Manganese (chemical symbol Mn) is one of the essential trace elements. It has an important biological role in the synthetic pathway for mucopolysaccharides, and it also is a cofactor for several enzymes.
Manganese has the atomic number 25 with an atomic weight of 54.94. It is a transition metal.
Manganese-55 is the only stable isotope. There are a large number (almost 30) of unstable isotopes, with mass numbers ranging from 44 to 73 8.
Diet, absorption, transport and storage
In the normal human diet, manganese is primarily found in legumes, nuts and pulses, with smaller concentrations in leafy vegetables, tea, chocolate and several fruits (e.g. pineapple) 3.
Manganese has many important roles, including:
- formation and activation of enzymes, e.g. oxidoreductases, transferases, hydrolases, lyases, isomerases, and ligases
- metabolizing carbohydrates and lipids
- synthesis of proteins, vitamin B complex and vitamin C
Manganese deficiency is not seen in humans 1.
Overexposure to manganese is typically due to occupational exposure or with environmental exposure to air and water pollution. Manganese toxicity, whether acute or chronic, is known as manganism and may lead to parkinsonism 3.
Manganese-containing fumes have also been implicated as a precipitant in metal fume fever, although this is contentious 5.
- 1. William Alexander Newman Dorland. Dorland's Illustrated Medical Dictionary. (2018) ISBN: 9781416023647
- 2. Li L, Yang X. The Essential Element Manganese, Oxidative Stress, and Metabolic Diseases: Links and Interactions. (2018) Oxidative medicine and cellular longevity. 2018: 7580707. doi:10.1155/2018/7580707 - Pubmed
- 3. Chen P, Chakraborty S, Mukhopadhyay S, Lee E, Paoliello MM, Bowman AB, Aschner M. Manganese homeostasis in the nervous system. (2015) Journal of neurochemistry. 134 (4): 601-10. doi:10.1111/jnc.13170 - Pubmed
- 4. O'Neal SL, Zheng W. Manganese Toxicity Upon Overexposure: a Decade in Review. (2015) Current environmental health reports. 2 (3): 315-28. doi:10.1007/s40572-015-0056-x - Pubmed
- 5. Greenberg MI, Vearrier D. Metal fume fever and polymer fume fever. (2015) Clinical toxicology (Philadelphia, Pa.). 53 (4): 195-203. doi:10.3109/15563650.2015.1013548 - Pubmed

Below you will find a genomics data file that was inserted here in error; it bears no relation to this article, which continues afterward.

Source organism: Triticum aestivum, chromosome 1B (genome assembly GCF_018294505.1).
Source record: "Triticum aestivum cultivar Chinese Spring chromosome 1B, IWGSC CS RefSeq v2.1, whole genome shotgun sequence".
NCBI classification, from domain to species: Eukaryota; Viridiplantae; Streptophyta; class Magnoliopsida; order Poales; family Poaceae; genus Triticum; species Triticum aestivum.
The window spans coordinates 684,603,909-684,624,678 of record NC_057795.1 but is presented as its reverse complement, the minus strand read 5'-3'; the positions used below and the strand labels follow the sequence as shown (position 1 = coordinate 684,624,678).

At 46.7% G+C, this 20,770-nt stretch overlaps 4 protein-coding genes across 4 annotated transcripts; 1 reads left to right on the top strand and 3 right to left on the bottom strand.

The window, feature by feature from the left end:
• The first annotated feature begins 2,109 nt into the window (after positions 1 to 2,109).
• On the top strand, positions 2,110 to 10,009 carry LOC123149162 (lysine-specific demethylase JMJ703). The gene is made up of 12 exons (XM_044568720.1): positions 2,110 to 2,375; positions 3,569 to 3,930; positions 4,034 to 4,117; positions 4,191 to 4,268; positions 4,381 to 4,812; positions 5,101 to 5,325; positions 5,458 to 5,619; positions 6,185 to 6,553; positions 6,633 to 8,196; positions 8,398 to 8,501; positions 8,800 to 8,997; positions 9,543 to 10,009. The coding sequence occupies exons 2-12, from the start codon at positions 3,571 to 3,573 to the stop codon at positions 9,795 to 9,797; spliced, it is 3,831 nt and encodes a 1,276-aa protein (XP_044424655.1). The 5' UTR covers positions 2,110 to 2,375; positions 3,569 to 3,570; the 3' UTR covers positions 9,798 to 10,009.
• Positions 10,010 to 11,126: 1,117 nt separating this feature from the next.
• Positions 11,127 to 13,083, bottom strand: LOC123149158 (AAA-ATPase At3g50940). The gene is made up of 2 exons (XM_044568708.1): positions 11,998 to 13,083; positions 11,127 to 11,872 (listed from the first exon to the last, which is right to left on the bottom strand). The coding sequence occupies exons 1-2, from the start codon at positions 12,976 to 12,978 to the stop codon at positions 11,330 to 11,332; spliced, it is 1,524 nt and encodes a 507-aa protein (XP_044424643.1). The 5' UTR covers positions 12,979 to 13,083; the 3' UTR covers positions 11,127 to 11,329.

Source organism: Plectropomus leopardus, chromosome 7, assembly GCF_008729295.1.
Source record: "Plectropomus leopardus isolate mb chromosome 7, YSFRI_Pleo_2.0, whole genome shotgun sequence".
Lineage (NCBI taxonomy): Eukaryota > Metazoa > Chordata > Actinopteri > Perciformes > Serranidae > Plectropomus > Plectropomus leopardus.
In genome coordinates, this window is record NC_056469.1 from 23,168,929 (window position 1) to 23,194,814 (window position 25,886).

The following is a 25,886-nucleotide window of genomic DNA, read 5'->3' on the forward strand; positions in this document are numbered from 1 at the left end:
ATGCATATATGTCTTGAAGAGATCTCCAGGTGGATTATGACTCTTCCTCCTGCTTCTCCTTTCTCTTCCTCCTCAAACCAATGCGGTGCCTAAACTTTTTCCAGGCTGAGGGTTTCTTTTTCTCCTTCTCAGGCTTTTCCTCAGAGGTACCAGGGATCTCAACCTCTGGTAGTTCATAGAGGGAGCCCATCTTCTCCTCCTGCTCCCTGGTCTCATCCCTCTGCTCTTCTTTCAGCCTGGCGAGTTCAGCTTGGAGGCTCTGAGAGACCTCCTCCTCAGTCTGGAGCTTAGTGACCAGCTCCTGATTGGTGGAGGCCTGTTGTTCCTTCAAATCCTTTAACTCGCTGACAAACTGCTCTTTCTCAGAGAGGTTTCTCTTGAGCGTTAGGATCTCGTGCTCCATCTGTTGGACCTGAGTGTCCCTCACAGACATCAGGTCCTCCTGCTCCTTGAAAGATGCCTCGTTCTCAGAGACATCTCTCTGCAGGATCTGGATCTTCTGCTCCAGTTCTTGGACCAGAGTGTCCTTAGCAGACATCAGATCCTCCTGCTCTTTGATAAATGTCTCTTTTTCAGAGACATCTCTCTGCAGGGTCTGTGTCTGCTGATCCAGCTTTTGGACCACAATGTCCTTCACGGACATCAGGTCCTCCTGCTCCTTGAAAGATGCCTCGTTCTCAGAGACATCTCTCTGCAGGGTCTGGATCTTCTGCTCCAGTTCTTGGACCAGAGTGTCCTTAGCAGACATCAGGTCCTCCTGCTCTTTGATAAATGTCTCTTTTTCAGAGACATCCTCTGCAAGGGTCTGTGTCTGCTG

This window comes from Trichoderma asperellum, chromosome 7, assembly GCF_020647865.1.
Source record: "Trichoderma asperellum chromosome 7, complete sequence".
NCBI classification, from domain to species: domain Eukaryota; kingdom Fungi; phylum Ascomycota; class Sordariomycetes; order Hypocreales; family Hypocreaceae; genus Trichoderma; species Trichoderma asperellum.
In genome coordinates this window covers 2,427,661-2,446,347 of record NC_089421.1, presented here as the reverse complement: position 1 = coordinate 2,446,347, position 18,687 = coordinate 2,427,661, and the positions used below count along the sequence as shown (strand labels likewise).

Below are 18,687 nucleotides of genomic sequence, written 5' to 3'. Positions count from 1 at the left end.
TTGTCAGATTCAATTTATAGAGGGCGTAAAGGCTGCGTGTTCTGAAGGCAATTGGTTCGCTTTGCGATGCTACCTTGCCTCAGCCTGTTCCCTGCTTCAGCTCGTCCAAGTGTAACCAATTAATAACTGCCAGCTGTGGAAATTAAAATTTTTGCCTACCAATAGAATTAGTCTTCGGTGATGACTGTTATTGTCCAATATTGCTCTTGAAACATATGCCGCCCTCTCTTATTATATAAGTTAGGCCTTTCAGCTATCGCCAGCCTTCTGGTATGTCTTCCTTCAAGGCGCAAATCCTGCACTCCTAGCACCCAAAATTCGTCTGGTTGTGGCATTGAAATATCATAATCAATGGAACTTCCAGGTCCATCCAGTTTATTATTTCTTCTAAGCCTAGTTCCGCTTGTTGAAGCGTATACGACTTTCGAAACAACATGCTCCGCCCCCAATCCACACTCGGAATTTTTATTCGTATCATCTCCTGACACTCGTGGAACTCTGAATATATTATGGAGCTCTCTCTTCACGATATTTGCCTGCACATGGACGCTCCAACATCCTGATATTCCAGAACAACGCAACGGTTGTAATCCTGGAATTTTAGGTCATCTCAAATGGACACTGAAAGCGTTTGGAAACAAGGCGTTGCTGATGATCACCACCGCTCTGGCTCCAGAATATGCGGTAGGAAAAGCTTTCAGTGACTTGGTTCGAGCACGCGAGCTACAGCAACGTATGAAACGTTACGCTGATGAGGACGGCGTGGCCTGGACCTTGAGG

- 6. Riordan RD, Khonsari M, Jeffries J, Maskell GF, Cook PG. Pineapple juice as a negative oral contrast agent in magnetic resonance cholangiopancreatography: a preliminary evaluation. (2004) The British journal of radiology. 77 (924): 991-9. doi:10.1259/bjr/36674326 - Pubmed
- 7. Gale EM, Wey HY, Ramsay I, Yen YF, Sosnovik DE, Caravan P. A Manganese-based Alternative to Gadolinium: Contrast-enhanced MR Angiography, Excretion, Pharmacokinetics, and Metabolism. (2018) Radiology. 286 (3): 865-872. doi:10.1148/radiol.2017170977 - Pubmed
- 8. Norman E. Holden, Tyler B. Coplen, John K. Böhlke, Lauren V. Tarbox, Jacqueline Benefield, John R. de Laeter, Peter G. Mahaffy, Glenda O’Connor, Etienne Roth, Dorothy H. Tepper, Thomas Walczyk, Michael E. Wieser, Shigekazu Yoneda. IUPAC Periodic Table of the Elements and Isotopes (IPTEI) for the Education Community (IUPAC Technical Report). (2018) Pure and Applied Chemistry. 90 (12): 1833. doi:10.1515/pac-2015-0703
- 9. Brandt M, Cardinale J, Rausch I, Mindt TL. Manganese in PET imaging: Opportunities and challenges. (2019) Journal of labelled compounds & radiopharmaceuticals. 62 (8): 541-551. doi:10.1002/jlcr.3754 - Pubmed
Related Radiopaedia articles
- basic organic elements
- essential bulk elements
- essential trace elements
- non-essential elements
- tumor markers
- fat-soluble vitamins
- vitamin B1 (thiamine)
- vitamin B2 (riboflavin)
- vitamin B3 (niacin)
- vitamin B5
- vitamin B6
- biotin (vitamin B7)
- vitamin B9 (folate/folic acid)
- vitamin B12
- vitamin C
- B vitamins